Location is based in San Francisco, so Moscone Center is almost a given. But many companies prefer to host user conferences in their home town. If it's hard to get to, expensive to get to, or generally out of the way, your attendance will suffer. At minimum, get a great price on a hotel conference center in Vegas to give attendees an extra reason (or three) to come down.

Attention to Detail
It's very clear that Dreamforce is meticulously planned, down to the small details. Despite the huge and growing crowds each year, it continues to get easier to find where you're going, ask someone for directions, plan your entire visit weeks in advance via online scheduling and calendar tools, etc.

If you're attending Dreamforce this week, I'd love to hear why you think it's a must-attend event as well.

Sunday, August 28, 2011


Anatomy of a better pre-event email

I'm attending Dreamforce this coming week, and apparently a whole lot of companies know that.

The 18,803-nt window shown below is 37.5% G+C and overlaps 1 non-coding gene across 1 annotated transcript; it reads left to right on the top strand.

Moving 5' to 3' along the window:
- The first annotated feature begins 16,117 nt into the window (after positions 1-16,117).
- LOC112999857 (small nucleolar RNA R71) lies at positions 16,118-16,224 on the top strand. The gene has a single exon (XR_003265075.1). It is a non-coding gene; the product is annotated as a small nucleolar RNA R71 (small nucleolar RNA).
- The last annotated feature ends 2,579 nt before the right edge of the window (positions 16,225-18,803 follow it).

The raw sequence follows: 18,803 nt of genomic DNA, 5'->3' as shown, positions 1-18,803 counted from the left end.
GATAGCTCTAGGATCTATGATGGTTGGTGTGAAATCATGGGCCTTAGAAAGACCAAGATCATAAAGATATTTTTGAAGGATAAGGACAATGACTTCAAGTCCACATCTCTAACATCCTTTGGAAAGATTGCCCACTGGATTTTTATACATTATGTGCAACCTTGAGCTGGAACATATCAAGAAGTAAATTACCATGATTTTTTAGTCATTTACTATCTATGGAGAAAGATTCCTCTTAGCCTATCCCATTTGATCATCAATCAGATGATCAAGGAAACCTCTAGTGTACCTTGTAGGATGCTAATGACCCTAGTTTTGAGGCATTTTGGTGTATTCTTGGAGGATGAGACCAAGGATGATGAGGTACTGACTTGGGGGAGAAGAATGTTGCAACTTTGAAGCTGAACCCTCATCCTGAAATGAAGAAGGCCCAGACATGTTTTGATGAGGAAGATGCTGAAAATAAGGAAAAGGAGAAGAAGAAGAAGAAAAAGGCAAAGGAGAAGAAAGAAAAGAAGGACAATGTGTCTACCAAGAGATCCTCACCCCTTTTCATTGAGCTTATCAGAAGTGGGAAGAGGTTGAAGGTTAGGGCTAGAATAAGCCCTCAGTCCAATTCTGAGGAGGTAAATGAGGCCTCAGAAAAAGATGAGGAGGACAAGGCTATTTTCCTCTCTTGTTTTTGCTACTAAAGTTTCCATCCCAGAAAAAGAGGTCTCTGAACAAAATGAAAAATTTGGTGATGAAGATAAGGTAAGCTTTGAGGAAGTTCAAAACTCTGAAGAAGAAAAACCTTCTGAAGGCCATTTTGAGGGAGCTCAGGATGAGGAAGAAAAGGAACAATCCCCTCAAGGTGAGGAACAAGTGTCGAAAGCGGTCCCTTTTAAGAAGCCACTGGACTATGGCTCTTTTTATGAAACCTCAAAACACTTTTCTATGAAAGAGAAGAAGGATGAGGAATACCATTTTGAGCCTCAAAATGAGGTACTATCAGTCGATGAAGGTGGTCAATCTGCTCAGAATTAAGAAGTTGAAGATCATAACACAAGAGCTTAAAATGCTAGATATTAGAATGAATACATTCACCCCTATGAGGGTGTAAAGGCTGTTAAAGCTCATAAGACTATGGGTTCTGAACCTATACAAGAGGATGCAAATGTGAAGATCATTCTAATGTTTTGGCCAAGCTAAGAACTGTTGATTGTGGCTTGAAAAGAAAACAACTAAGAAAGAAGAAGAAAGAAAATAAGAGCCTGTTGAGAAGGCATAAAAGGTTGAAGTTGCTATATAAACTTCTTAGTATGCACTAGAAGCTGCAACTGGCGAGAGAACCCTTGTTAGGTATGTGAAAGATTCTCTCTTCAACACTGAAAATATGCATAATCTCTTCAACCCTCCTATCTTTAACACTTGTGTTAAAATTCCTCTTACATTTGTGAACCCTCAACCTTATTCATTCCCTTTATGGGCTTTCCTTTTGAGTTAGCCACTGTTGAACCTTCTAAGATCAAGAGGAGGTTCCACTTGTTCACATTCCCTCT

Over the past two weeks, I've received literally dozens of emails from companies targeting Dreamforce attendees. It's been an interesting study in different strategies, objectives and perspectives in engaging an audience before you (potentially) see them live at an event.

It's also helped me hone some specific best practices that could help each of these companies (and yours as well) drive greater response and performance from pre-event emails. Done right, these emails can increase success at the event as well as drive additional revenue opportunities before, during and after.

Here are four things I've specifically noticed and/or would recommend to drive greater performance.